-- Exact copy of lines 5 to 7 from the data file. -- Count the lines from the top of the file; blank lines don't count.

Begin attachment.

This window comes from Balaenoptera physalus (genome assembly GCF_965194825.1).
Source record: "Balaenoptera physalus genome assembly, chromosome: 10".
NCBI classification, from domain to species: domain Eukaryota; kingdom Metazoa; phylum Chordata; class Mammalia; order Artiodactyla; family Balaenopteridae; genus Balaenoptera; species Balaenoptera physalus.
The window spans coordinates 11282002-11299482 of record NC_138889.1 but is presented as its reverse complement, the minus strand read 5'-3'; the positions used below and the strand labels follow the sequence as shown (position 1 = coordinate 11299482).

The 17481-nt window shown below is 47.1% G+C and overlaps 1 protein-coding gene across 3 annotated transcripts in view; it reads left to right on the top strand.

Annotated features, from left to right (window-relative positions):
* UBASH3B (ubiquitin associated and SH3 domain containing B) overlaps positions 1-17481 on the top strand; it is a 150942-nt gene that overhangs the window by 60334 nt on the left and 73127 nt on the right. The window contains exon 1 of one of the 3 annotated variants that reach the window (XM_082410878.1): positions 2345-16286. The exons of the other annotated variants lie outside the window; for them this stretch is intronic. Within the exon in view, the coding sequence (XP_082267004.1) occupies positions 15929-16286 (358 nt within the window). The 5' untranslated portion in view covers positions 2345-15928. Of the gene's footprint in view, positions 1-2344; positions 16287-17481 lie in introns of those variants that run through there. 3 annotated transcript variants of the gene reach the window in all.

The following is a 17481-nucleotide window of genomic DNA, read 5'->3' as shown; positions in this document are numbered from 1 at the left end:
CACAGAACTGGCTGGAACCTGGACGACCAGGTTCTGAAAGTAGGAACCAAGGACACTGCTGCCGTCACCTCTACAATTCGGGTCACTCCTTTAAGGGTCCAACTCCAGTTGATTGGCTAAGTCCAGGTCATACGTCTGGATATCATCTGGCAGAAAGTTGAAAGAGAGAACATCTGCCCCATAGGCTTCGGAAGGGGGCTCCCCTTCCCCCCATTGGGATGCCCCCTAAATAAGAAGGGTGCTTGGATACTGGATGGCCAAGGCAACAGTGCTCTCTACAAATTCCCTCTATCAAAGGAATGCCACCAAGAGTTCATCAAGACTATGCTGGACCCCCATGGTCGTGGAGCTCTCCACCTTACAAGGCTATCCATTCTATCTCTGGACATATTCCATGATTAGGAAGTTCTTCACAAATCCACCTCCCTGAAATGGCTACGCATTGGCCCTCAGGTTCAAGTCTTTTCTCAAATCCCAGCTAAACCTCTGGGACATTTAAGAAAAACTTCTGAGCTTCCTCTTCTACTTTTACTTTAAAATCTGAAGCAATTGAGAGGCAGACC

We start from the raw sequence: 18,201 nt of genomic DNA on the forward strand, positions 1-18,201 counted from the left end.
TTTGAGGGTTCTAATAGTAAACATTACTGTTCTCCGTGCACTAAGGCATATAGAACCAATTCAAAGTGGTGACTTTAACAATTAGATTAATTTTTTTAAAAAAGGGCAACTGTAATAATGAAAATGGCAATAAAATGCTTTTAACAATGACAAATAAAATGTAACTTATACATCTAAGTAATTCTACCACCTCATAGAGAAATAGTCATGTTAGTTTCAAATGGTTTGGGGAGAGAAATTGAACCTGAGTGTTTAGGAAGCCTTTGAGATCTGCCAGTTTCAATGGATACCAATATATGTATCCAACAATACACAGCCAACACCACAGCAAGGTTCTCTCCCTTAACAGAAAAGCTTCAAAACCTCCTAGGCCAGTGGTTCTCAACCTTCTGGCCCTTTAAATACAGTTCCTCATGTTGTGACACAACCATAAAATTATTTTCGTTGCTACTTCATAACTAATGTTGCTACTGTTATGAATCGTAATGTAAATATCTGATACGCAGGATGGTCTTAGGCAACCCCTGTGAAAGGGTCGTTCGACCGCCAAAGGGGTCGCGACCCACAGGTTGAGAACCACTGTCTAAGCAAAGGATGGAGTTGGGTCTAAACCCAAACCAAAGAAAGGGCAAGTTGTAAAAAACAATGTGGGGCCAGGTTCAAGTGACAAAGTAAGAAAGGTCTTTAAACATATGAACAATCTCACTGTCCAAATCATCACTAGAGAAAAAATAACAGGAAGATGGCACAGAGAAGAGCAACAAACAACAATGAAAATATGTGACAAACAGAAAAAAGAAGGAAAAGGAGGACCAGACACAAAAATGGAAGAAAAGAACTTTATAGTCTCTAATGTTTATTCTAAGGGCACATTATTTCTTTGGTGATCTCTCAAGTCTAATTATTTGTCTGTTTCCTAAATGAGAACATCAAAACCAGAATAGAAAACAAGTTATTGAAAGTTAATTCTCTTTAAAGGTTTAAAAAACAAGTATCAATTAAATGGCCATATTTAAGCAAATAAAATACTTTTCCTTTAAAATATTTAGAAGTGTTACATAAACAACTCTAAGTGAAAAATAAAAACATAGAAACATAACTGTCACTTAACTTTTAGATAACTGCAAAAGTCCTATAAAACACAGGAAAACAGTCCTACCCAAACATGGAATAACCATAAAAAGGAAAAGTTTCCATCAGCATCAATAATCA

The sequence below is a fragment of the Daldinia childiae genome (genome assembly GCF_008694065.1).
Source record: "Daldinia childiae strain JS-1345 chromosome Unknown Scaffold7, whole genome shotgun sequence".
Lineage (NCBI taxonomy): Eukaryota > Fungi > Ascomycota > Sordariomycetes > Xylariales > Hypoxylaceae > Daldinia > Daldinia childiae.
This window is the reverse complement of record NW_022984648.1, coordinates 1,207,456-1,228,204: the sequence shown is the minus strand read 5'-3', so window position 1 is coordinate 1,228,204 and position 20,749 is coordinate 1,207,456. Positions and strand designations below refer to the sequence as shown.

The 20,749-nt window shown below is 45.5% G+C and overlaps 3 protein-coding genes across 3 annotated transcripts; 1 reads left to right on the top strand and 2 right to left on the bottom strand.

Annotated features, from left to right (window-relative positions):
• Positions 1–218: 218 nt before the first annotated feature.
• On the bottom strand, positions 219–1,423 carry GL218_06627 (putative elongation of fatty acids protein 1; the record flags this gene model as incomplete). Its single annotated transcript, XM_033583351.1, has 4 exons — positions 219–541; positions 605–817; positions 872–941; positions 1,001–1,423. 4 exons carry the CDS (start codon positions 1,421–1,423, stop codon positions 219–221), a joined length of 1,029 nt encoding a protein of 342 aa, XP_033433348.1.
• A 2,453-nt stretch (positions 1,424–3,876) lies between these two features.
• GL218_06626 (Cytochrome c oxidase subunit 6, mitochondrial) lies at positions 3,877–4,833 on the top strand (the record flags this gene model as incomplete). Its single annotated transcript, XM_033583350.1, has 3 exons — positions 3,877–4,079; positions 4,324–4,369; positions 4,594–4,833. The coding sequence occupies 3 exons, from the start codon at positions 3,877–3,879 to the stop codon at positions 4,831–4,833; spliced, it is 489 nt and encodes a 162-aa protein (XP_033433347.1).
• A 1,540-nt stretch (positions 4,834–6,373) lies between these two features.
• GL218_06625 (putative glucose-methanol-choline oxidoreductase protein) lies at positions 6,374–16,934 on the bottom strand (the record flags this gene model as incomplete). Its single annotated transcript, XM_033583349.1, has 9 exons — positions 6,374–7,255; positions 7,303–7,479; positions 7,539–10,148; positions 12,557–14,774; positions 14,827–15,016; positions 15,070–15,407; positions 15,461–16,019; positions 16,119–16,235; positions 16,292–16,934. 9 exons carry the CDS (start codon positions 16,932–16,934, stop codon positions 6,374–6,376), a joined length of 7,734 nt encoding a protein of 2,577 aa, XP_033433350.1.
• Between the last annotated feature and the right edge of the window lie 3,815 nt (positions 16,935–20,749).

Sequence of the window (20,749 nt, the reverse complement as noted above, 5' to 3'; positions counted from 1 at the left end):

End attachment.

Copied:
The 17481-nt window shown below is 47.1% G+C and overlaps 1 protein-coding gene across 3 annotated transcripts in view; it reads left to right on the top strand.

Annotated features, from left to right (window-relative positions):
* UBASH3B (ubiquitin associated and SH3 domain containing B) overlaps positions 1-17481 on the top strand; it is a 150942-nt gene that overhangs the window by 60334 nt on the left and 73127 nt on the right. The window contains exon 1 of one of the 3 annotated variants that reach the window (XM_082410878.1): positions 2345-16286. The exons of the other annotated variants lie outside the window; for them this stretch is intronic. Within the exon in view, the coding sequence (XP_082267004.1) occupies positions 15929-16286 (358 nt within the window). The 5' untranslated portion in view covers positions 2345-15928. Of the gene's footprint in view, positions 1-2344; positions 16287-17481 lie in introns of those variants that run through there. 3 annotated transcript variants of the gene reach the window in all.